Echtzeitmusik

Selbstbestimmung einer Szene/Self-defining a scene (Berlin 1995–2010)
Burkhard Beins, Christian Kesten, Gisela Nauck and Andrea Neumann (editors)
Wolke Books

Probably the most talked about, written about and analyzed improvised music scene since the original New Thing explosion in mid-1960s New York, Berlin’s Echtzeitmusik or real-time music, practitioners have directed an international sound focus towards the German capital since the early 1990s.

Rejecting the bluster of Free Jazz, influenced by so-called New music and some Pop, in-the-main Echtzeitmusikians concentrate on hushed, so-called lower-case sounds. Moreover, the cumulative effect of that many like-minded players from inside Germany and abroad convening on a single geographic spot, and nurtured by a group of musician-run performance spaces, has created an unprecedented sense of solidarity. Some players, such as trumpeter Axel Dörner and laptop/software specialist Christof Kurzmann, have gained a measure of international acclaim, at least in this tiny slice of the music scene.

Notwithstanding that, many musicians involved with Echtzeitmusik consider that the situation should be better defined. This over 400-page volume, published in both English and German, is designed to come to terms with what Echtzeitmusik is, rather than what it isn’t. Like many such projects though, the results are mixed. Although it’s evident that the editors – percussionist/composer Burkhard Beins, vocalist/composer Christian Kesten, journalist/academic Gisela Nauck and inside-piano innovator Andrea Neumann – allowed the book to grow in order to include as many points of view as possible, the very range of opinions make the subsequent material less than authoritative.

For a start some of the 58 contributors treat their contributions as exercises in hagiography. Their nostalgia-tinged tales are about the time just after Berlin Wall fell, where cheap rents and a general state of Teutonic euphoria appeared to encourage all manner of sonic experimentation, not unlike New York’s Loft era of the 1970s.

Added to these exercises in reminiscences are many of the illustrations themselves, which are sometimes put together in scrap box fashion. They show improvisers posing as part of different, often overlapping groups; offer snapshots of formerly important, now shuttered, music spaces; as well as plus full-color reproductions of the covers of representative CDs.

Other chapters, such as those by Neumann, turntablist Ignaz Schick and tubaist Robin Hayward go into technical detail about the challenges of creating novel improvising techniques and provide blueprints and diagrams for their dissemination.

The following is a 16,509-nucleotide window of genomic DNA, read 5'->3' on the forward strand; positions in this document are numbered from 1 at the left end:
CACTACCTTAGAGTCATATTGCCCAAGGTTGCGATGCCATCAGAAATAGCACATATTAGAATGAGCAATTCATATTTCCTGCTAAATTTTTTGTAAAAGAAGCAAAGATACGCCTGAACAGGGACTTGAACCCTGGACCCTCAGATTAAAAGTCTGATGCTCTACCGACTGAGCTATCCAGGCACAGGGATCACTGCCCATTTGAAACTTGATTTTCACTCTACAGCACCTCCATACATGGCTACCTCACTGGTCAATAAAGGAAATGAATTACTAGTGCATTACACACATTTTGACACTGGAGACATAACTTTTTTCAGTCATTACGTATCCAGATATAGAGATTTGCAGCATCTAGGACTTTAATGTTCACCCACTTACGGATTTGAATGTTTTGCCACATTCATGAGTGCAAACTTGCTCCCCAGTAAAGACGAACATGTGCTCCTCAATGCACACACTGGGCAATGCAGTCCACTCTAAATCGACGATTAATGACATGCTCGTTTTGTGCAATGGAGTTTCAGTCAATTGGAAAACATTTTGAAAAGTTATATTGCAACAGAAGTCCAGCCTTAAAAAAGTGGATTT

Academics and theorists take space as well in attempts to classify Echtzeitmusik in some way, an idea which seemed to have its origin in the “27 Questions for a Start” asked of other musicians and participants in the scene in 2007 by the members of Trio Sowari: tenor saxophonist Bertrand Denzler, Beins and electronics manipulator Jim Denley. Unfortunately a multiplicity of answers from different players, plus a group of near-dissertations clogged with more academic terms and footnotes than a teenager has acne, prove inconclusive.

Meanwhile Diego Chamy, who relocated from Buenos Aires to Berlin in 2007 and migrated from playing percussion to becoming a self-defined performance artist, provide contributions that make him the volume’s sole gadfly. Besides questioning the purity of improvised music in general, he also devotes an entire article to questioning how one 2009 festival could offer a €1,000 prize for the performance by the “best” improv duo. His thesis is that rankling concepts like this destroy the non-hierarchal ethic which characterizes “in the moment” music.

Overall, the book’s most instructive material involves discussion/interviews with those players active during those years, which bring an international perspective to the scene: Dörner, Kurzmann, trombonist Johannes Bauer and bassist Werner Dafeldecker. In truth, like participants in similar self-defined musical movements and collectives such as the Brooklyn Underground Movement or the London Music Collective, more questions are raised than answers supplied. In a way, it appears, defining Echtzeitmusik undisputedly may be as futile as trying to classify “Jazz”.

Still Echtzeitmusik: Selbstbestimmung einer szene /Self-defining a scene provides a thoughtful and, at times, entrancing introduction to, and elaboration on, what developed and is still developing on the Berlin improv music scene. As importantly, the volume can provide a guidebook, warning light and/or basis for discussion to those players involved with or contemplating creating similar collective situations in other locations.

—Ken Waxman